Career transition

Data analytics master’s are also a great way for someone holding a bachelor’s degree either just out of college or working in a different field to gain the skills, expertise, and experience needed to break into data analytics. While some programs will require that students enter with some existing facility with programming, data management, or statistical analysis, many provide opportunities to build these skills either prior to or at the beginning of the program.

Data analytics vs. business analytics vs. analytics: What’s the difference?

Start researching data analytics master’s programs and looking through data analyst job descriptions and you’ll frequently come across the fields of “business analytics” and “analytics” and the roles of “business analyst” and “analyst,” respectively. While these can seem at first glance to be distinct fields, in reality there’s a lot of overlap.

“Analytics” is frequently used as an umbrella term for both data analytics and business analytics. And the distinction between data analytics and business analytics is typically more one of emphasis than essence. Ultimately, the three share a set of skills, techniques, and expertise, with some weighed more heavily depending on the particular use-case.

The same is true for “analysts,” “data analysts,” and “business analysts.” While large companies in particular will distinguish between these — business analysts focusing more on big picture business goals, data analysts focusing more on day-to-day operations — oftentimes they are used synonymously. Importantly, any one of these jobs is available to someone holding a master’s in data analytics.

We’ll dive deeper into the responsibilities of these positions below, plus what you can expect to earn in them. If you want to learn more about the distinction between a business analyst and a data analyst — or at least our thoughts on it — check out our explainer. If you’re interested in a business analytics program specifically, head to our business analytics master’s guide.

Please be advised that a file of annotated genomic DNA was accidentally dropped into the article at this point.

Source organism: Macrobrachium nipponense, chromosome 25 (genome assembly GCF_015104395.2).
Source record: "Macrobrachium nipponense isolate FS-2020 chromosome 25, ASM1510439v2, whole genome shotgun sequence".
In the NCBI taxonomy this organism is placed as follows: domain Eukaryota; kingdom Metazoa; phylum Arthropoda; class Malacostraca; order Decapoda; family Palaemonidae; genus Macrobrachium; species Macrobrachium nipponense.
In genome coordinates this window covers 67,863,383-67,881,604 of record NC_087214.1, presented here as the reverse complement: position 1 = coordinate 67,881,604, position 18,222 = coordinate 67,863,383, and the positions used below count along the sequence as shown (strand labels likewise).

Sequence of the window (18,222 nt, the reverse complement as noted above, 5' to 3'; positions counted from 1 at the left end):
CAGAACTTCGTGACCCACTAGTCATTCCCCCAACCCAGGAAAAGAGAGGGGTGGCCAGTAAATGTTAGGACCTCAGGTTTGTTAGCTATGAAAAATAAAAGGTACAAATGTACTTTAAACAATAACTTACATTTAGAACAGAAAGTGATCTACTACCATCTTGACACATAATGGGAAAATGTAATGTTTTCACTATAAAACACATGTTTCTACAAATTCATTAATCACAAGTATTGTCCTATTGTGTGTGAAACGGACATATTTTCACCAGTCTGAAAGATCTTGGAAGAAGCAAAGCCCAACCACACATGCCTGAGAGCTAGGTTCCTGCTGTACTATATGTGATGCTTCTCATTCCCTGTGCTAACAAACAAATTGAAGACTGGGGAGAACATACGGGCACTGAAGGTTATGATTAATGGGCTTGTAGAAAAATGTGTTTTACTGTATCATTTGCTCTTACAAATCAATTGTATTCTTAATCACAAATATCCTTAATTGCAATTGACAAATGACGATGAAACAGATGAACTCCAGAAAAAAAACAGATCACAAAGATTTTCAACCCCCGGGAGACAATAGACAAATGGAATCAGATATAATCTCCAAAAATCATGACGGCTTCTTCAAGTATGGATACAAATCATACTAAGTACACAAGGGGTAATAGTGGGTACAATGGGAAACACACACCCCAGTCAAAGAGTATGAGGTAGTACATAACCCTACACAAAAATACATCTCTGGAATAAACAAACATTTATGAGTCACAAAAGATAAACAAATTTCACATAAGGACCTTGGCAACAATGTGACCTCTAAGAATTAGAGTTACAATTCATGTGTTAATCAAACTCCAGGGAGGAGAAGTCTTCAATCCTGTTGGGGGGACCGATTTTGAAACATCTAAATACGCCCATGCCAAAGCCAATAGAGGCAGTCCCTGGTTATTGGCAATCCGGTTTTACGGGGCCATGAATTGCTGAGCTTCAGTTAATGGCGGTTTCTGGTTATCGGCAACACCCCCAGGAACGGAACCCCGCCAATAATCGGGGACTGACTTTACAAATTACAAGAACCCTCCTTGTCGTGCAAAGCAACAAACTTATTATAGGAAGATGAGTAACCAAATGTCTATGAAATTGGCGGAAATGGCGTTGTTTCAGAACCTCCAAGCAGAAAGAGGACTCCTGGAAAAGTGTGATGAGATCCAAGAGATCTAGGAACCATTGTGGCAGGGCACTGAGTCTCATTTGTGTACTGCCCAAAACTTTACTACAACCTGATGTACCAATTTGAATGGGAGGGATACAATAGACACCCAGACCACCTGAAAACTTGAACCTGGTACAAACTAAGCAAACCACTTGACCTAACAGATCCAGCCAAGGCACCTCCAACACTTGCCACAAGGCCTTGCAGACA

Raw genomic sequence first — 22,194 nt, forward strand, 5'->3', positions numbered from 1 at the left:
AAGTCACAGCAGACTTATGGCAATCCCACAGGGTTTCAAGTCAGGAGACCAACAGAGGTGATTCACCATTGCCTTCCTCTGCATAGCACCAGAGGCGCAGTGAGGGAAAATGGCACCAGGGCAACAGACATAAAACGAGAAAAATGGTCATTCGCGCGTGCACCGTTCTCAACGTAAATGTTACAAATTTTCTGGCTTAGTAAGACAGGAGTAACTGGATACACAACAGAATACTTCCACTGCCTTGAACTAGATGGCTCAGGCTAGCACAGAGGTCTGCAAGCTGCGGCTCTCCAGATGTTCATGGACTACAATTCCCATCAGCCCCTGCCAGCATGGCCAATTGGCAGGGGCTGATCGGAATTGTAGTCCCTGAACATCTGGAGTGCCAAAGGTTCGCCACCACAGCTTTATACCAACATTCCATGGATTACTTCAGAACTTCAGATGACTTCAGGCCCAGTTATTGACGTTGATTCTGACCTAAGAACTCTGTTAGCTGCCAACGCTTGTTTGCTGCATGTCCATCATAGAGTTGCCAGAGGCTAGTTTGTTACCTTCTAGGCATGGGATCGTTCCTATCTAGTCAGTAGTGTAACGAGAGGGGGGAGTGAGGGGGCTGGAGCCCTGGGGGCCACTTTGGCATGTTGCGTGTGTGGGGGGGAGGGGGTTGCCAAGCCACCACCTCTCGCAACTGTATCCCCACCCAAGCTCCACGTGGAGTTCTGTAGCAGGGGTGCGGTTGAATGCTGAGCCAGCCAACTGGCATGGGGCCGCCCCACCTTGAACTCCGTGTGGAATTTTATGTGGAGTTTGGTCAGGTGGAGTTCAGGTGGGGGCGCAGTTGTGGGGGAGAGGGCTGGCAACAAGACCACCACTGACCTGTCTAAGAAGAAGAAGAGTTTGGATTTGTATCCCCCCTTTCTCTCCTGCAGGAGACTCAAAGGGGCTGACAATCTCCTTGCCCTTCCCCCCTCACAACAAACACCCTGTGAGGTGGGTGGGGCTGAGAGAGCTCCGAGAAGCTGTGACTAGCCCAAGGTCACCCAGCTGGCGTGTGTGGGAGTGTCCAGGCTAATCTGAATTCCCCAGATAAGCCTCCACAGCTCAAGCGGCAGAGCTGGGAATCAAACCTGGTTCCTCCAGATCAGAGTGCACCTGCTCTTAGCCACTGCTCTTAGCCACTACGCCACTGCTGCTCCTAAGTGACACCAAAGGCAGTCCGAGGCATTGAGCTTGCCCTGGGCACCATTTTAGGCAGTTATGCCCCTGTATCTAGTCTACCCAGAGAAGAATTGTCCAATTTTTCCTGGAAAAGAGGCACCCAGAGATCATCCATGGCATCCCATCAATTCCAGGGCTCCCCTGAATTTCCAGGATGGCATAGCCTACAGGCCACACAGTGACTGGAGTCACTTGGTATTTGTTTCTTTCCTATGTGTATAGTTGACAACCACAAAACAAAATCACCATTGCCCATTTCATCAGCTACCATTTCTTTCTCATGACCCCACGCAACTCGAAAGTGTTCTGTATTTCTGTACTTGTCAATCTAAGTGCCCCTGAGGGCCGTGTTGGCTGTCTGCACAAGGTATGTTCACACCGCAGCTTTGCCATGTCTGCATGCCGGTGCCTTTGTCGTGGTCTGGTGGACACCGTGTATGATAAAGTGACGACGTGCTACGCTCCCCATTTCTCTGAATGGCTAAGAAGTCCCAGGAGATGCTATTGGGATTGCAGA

What kinds of jobs are available to those with master’s degrees in data analytics?

MS graduates with a data analytics degree usually find employment in one of four roles: data analyst, business analyst, business intelligence analyst, or data scientist. Included below are brief summaries, but you can also check out our article on analytics jobs for some real-world job descriptions.

Data analyst

A data analyst is responsible for gathering and preparing data for analysis and analyzing it to extract insights related to operations, a product, or some other initiative. estimates the average data analyst salary in the US to be $81,719.

Business analyst

A business analyst is responsible for collecting, preparing, and analyzing data to yield business insights to inform future business actions. estimates the average business analyst salary in the US to be $79,770.

Business intelligence analyst

A business intelligence analyst’s responsibilities resemble those of a business analyst, but their emphasis is not on analyzing data to directly determine future actions, but rather to produce informational reports and dashboards on markets, industries, or business performance. estimates the average business intelligence analyst salary in the US to be $85,278.

Data scientist

Data scientists and data analysts have overlapping responsibilities — both collect, prepare, analyze, and extract insights from data — but a data scientist also designs, develops, and deploys new approaches to data analysis of big data sets, often using machine learning. estimates the average data scientist salary in the US to be $139,631. If you want to learn more about what it takes to become a data scientist, check out our piece on data science career paths. You might also look into data science programs (such as bootcamps and certificate programs).

Why pursue a master’s degree online?

So far, we’ve covered what data analytics entails plus some of the reasons to pursue a master’s degree in data analytics. But why should you consider studying data analytics online? The way we see it, an online MS in data analytics provides flexibility, accessibility, and cost savings with only very manageable downsides. We’ll dive into each of these in turn, but first, let’s look at the state of online learning.

The state of online learning

Two decades ago, an online master’s degree — at least a reputable one — was almost unheard of, not least because of the technological capabilities at that time. In the 20 years since, however, online programs have grabbed a surprising amount of market share. According to data provided by Urban Institute and published in Inside Higher Ed, master’s students studying online in 2016 made up almost one-third of the total number of master’s students, up from just 5% in 2000 and 21% in 2012.